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Digital red envelopes up for grabs

By Chen Yingqun | China Daily Europe | Updated: 2016-03-20 13:51

App adds twist to traditional gifts as people toss electronic cash to friends

Businesspeople regularly use the social media platform WeChat to promote events but when Sara Jane Ho did it for the first time, she was asked to pay with a WeChat red envelope.

"I was promoting a new course on several WeChat groups formed by clients, and then someone said jokingly: 'Sara, if you place an advertisement here, you need to pay'," says Ho, the founder and principal of the Institute Sarita, a high-end finishing school established in Beijing in 2013.

Digital red envelopes up for grabs

"At first I didn't understand it, then my partner told me to send over a red envelope of 100 yuan ($15; 14 euros) to the group, so people could grab it for fun. This was my first WeChat red envelope."

In China, cash gifts are traditionally given in distinct red envelopes during weddings and the Chinese New Year. WeChat launched virtual red envelopes in 2014 and what was just a straightforward method of transferring cash took on a fun twist where recipients "grab" part of the gift.

For example, if a person in a WeChat group of 10 sends 100 yuan as a gift and says any one can have a maximum of 20 yuan, the first five to "grab" get the money while the other four miss out.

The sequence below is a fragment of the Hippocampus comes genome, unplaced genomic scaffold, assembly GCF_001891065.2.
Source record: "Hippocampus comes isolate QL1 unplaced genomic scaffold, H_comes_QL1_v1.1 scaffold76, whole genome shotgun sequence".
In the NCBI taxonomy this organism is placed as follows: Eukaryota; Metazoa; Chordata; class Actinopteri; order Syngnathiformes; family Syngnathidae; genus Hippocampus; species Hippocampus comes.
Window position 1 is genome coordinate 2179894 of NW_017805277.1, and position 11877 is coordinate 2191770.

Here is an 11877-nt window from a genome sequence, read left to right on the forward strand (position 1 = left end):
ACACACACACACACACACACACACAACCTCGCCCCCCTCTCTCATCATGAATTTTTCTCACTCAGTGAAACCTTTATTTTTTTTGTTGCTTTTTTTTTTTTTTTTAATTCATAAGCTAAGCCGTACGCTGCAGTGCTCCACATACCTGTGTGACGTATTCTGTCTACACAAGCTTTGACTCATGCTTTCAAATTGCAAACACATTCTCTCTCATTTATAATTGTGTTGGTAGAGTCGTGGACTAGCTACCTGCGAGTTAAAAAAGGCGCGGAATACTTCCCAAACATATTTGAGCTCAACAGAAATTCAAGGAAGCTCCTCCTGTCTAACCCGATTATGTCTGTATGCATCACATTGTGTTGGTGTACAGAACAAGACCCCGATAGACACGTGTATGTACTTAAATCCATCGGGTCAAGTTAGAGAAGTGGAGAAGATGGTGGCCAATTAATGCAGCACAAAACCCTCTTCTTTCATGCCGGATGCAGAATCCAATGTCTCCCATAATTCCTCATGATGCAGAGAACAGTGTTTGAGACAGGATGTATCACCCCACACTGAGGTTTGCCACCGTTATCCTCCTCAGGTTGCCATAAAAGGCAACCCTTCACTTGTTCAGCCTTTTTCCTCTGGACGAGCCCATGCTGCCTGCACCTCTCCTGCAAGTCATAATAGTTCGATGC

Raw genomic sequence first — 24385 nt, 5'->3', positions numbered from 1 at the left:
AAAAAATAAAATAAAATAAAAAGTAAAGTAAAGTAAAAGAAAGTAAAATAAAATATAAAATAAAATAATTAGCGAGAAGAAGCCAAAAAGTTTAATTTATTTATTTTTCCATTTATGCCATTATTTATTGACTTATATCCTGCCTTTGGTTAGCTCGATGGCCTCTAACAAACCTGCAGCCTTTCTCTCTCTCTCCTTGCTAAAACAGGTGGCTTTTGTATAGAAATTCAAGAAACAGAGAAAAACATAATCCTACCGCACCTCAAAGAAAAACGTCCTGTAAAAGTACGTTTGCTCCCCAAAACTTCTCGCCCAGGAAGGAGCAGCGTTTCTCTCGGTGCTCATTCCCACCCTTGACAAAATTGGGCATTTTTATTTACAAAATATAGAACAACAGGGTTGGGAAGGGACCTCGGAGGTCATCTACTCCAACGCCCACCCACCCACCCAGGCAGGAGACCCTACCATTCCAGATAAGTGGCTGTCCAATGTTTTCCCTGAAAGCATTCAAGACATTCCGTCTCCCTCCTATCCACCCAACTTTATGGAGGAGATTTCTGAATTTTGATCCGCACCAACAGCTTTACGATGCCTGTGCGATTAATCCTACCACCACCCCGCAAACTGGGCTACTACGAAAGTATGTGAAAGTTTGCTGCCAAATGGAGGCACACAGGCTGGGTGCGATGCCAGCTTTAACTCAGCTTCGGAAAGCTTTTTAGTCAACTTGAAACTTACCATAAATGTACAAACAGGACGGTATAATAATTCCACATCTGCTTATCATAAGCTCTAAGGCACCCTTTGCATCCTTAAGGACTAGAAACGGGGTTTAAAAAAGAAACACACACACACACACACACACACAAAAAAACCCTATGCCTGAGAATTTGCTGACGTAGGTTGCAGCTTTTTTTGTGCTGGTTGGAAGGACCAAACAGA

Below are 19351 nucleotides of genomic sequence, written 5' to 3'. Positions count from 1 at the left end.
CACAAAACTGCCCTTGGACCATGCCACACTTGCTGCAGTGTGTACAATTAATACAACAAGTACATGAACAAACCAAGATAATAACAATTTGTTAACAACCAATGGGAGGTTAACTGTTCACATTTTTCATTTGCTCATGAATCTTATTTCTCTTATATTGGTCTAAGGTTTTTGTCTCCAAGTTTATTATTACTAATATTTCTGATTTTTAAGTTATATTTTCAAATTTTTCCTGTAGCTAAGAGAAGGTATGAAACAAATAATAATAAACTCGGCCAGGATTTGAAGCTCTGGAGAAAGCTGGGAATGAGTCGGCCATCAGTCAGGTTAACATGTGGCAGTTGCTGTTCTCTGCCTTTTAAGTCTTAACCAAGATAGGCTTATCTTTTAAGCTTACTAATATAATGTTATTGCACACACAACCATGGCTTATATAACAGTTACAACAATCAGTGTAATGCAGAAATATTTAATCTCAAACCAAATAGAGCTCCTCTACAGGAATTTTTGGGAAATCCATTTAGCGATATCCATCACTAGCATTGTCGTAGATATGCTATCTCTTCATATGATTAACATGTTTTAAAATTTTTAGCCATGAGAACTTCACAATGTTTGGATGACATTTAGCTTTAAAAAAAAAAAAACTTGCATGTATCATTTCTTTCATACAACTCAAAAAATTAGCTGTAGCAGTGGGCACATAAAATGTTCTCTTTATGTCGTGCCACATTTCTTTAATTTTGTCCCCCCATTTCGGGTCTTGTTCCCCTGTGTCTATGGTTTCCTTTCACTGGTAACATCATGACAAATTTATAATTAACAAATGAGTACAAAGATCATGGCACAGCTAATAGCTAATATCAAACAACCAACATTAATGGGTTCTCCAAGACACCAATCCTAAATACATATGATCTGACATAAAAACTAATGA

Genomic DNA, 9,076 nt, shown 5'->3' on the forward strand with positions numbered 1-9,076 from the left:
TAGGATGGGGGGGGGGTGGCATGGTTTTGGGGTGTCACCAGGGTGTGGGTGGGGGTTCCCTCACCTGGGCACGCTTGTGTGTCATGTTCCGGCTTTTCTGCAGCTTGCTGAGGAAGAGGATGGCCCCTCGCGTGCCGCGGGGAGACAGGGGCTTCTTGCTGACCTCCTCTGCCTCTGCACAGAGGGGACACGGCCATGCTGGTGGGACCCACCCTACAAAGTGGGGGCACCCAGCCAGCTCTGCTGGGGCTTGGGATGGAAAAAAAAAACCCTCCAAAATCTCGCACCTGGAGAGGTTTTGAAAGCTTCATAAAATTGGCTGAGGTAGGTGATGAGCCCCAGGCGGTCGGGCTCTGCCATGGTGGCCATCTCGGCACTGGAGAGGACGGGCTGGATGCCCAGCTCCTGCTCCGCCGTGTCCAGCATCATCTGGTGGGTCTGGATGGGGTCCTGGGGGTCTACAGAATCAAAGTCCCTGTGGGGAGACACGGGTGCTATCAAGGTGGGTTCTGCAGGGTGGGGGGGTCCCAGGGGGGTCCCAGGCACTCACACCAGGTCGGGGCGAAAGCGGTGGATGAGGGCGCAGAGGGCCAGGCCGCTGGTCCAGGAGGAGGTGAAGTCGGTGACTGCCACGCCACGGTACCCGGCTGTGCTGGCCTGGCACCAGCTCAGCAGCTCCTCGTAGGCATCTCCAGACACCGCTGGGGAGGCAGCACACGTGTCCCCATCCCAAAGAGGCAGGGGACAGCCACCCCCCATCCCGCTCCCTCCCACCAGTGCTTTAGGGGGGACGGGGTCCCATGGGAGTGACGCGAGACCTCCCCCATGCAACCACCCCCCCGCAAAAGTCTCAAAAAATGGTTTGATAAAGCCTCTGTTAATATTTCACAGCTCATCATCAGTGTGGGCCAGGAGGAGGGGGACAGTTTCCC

"Red envelopes add a sense of atmosphere and strengthen interaction," Ho says. "The amount everybody gets could be different, so it is funny to see the comparisons."

Ho was born in Hong Kong and grew up in Europe and the United States. She studied at Institut Villa Pierrefeu, a finishing school in Switzerland, and Harvard Business School.

In fact, Ho bought her first smartphone in 2012 so she could use WeChat when she saw most of her Chinese business partners and clients using it. She now has more than 4,700 friends on WeChat, including senior executives and diplomats.

The WeChat red envelope was launched during the 2014 Chinese New Year with a stipulation that the amount should be less than 200 yuan. Figures from Tencent Holdings Ltd shows that during that festive period, about 8 million users snapped up 40 million red envelopes.

During this year's Chinese New Year's Eve, more than 420 million people gave or received the envelopes and about 8 billion red envelopes were sent out that day, eight times the figure for the 2015 Chinese New Year's Eve.

"Sending red envelopes is a tradition in China, especially during the Chinese New Year. The WeChat red envelope is an innovative way for people to send greetings. It also gets people into the habit of using WeChat payment, because you need to link it to your bank account," says Ren Chao, a researcher with big data analysis and ratings firm Analysys International.

"For Internet companies, functions such as WeChat payment are an important part of the whole Internet ecosystem, as many other functions such as hailing taxis or shopping are based on online payment."


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